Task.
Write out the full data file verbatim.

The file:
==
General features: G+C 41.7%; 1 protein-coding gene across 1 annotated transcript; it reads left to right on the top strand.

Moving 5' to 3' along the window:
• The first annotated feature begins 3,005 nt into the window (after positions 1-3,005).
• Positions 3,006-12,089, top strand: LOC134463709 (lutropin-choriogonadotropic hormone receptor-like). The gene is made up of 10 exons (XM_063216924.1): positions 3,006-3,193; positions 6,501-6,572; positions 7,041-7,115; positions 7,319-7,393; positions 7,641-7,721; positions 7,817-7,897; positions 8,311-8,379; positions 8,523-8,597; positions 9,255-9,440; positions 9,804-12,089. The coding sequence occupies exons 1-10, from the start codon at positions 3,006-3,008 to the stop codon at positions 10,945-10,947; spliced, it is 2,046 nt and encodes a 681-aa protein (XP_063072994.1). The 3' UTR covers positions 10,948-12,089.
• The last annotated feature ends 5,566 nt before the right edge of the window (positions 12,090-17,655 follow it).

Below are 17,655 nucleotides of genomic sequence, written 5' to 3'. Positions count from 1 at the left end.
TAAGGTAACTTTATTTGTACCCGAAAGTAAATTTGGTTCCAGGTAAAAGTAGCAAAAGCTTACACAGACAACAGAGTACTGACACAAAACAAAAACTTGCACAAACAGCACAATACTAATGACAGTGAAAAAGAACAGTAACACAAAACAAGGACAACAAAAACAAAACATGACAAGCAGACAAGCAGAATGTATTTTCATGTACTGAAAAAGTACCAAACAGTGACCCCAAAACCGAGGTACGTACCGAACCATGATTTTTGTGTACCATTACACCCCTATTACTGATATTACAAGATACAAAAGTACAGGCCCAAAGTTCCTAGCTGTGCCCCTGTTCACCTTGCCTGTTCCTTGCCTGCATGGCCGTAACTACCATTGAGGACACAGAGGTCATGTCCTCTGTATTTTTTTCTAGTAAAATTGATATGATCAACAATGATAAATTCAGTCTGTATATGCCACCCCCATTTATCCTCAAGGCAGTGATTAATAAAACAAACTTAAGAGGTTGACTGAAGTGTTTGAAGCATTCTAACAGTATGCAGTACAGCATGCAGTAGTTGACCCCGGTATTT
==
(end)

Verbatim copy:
General features: G+C 41.7%; 1 protein-coding gene across 1 annotated transcript; it reads left to right on the top strand.

Moving 5' to 3' along the window:
• The first annotated feature begins 3,005 nt into the window (after positions 1-3,005).
• Positions 3,006-12,089, top strand: LOC134463709 (lutropin-choriogonadotropic hormone receptor-like). The gene is made up of 10 exons (XM_063216924.1): positions 3,006-3,193; positions 6,501-6,572; positions 7,041-7,115; positions 7,319-7,393; positions 7,641-7,721; positions 7,817-7,897; positions 8,311-8,379; positions 8,523-8,597; positions 9,255-9,440; positions 9,804-12,089. The coding sequence occupies exons 1-10, from the start codon at positions 3,006-3,008 to the stop codon at positions 10,945-10,947; spliced, it is 2,046 nt and encodes a 681-aa protein (XP_063072994.1). The 3' UTR covers positions 10,948-12,089.
• The last annotated feature ends 5,566 nt before the right edge of the window (positions 12,090-17,655 follow it).

Below are 17,655 nucleotides of genomic sequence, written 5' to 3'. Positions count from 1 at the left end.
TAAGGTAACTTTATTTGTACCCGAAAGTAAATTTGGTTCCAGGTAAAAGTAGCAAAAGCTTACACAGACAACAGAGTACTGACACAAAACAAAAACTTGCACAAACAGCACAATACTAATGACAGTGAAAAAGAACAGTAACACAAAACAAGGACAACAAAAACAAAACATGACAAGCAGACAAGCAGAATGTATTTTCATGTACTGAAAAAGTACCAAACAGTGACCCCAAAACCGAGGTACGTACCGAACCATGATTTTTGTGTACCATTACACCCCTATTACTGATATTACAAGATACAAAAGTACAGGCCCAAAGTTCCTAGCTGTGCCCCTGTTCACCTTGCCTGTTCCTTGCCTGCATGGCCGTAACTACCATTGAGGACACAGAGGTCATGTCCTCTGTATTTTTTTCTAGTAAAATTGATATGATCAACAATGATAAATTCAGTCTGTATATGCCACCCCCATTTATCCTCAAGGCAGTGATTAATAAAACAAACTTAAGAGGTTGACTGAAGTGTTTGAAGCATTCTAACAGTATGCAGTACAGCATGCAGTAGTTGACCCCGGTATTT